Unreliable Coronavirus Antibody Tests Leads to FDA Crackdown

Monday, May 11, 2020

Medical experts who discuss the coronavirus pandemic note that increased testing is essential to any return to normalcy. This call for increased testing has resulted in a glut of new antibody tests, many of which have been determined to be defective or unreliable. As a result, the Food and Drug Administration (FDA) is now cracking down on these antibody tests, requiring FDA authorization before they can be sold on the market.

When it comes to the coronavirus, there are two primary forms of tests: diagnostic tests that test if you currently have the virus, and antibody tests that determine if you had the virus in the past. While diagnostic tests are essential due to how much they are needed for diagnosing patients, antibody tests are also important for determining how far the virus has spread, and whether someone might be potentially immune as a result. This is particularly important for the coronavirus as many people who become infected by the disease are either asymptomatic or only show mild symptoms that can be easily mistaken for other illnesses, making tracking the disease without testing difficult.

This imminent need for increased testing has been filled by dozens of companies all producing their own antibody tests, all without FDA guidance or approval. Perhaps unsurprisingly, many of these antibody tests are defective or unreliable, with false positives being a common problem for these products. This is particularly dangerous because a false positive on an antibody test can give someone false hope that they are immune from the coronavirus, causing them to engage in riskier behavior than they normally would and resulting in a higher risk of becoming infected or unintentionally spreading the disease.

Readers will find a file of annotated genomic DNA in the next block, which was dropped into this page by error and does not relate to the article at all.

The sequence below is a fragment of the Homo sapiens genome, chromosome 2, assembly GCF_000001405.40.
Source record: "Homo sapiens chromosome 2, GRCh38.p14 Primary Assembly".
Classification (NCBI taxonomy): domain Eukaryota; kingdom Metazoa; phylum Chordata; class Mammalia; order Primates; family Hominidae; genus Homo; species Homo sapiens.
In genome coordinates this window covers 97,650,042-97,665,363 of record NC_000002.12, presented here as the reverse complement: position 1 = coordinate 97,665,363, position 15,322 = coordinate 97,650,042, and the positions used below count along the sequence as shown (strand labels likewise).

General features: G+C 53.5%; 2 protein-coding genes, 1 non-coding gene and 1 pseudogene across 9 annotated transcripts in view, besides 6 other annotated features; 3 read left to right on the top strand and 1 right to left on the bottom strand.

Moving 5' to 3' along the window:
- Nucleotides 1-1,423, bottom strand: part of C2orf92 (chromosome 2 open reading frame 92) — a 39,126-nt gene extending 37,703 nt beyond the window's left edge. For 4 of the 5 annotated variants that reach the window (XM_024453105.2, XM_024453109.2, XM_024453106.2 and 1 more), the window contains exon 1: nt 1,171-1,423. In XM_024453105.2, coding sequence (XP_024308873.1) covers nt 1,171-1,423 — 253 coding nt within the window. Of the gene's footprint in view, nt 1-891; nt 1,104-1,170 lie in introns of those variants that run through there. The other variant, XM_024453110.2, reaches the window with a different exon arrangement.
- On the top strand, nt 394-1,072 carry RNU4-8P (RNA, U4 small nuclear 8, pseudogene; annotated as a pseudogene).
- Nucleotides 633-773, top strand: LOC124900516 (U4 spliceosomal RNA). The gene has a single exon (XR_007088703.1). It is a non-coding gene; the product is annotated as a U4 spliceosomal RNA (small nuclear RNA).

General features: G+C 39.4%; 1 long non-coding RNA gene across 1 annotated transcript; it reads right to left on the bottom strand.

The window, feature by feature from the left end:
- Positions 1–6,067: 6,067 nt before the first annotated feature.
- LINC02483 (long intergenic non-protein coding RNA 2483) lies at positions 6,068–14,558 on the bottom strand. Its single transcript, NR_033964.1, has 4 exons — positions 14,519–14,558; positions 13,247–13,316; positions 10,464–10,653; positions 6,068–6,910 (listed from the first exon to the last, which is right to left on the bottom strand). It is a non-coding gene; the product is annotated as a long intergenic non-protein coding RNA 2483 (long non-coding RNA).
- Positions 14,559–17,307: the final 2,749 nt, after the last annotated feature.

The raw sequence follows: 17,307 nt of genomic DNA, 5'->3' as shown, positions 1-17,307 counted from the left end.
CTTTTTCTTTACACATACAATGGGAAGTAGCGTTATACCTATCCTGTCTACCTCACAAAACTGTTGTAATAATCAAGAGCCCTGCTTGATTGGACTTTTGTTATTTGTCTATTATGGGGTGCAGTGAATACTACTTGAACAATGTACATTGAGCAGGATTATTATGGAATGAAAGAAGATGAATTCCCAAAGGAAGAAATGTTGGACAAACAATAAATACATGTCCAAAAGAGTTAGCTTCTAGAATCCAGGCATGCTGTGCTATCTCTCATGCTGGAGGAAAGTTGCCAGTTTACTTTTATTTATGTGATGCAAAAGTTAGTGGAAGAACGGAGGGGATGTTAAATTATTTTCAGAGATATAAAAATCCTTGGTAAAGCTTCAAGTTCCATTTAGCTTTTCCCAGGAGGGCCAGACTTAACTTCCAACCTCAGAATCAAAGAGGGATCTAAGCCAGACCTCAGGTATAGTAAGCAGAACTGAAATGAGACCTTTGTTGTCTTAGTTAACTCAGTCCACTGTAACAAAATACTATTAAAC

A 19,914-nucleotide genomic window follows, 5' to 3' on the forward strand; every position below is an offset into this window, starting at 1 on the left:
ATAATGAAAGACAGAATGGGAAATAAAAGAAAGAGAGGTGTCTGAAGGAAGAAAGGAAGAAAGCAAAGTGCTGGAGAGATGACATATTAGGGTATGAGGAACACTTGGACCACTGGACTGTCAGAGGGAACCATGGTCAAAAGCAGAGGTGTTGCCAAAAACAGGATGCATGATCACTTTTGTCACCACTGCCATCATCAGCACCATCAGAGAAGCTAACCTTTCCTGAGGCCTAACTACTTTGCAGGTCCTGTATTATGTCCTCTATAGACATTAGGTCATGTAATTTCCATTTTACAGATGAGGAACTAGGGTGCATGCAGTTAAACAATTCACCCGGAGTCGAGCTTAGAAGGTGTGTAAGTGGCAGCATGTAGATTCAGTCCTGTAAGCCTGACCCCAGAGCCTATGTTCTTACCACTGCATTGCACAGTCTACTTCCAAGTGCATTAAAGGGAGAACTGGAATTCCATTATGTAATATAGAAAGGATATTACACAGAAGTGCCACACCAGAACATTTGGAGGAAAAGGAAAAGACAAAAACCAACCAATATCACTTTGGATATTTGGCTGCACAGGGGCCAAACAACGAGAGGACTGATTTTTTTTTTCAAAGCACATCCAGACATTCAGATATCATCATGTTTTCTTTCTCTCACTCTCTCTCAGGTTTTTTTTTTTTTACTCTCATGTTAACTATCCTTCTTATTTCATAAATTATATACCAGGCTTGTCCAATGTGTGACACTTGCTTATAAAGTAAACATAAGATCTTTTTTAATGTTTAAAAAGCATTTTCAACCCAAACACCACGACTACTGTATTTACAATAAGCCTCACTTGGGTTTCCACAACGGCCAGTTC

To address this issue, the FDA has begun cracking down on producers of these antibody tests. Whereas before they could simply produce antibody tests freely, anyone who now wishes to produce and sell such tests must file for authorization from the FDA, like how many other kinds of medical equipment must be authorized before they can be sold. This will hopefully cut down on the flood of poor-quality antibody tests and give doctors better tools to fight and track the spread of the coronavirus.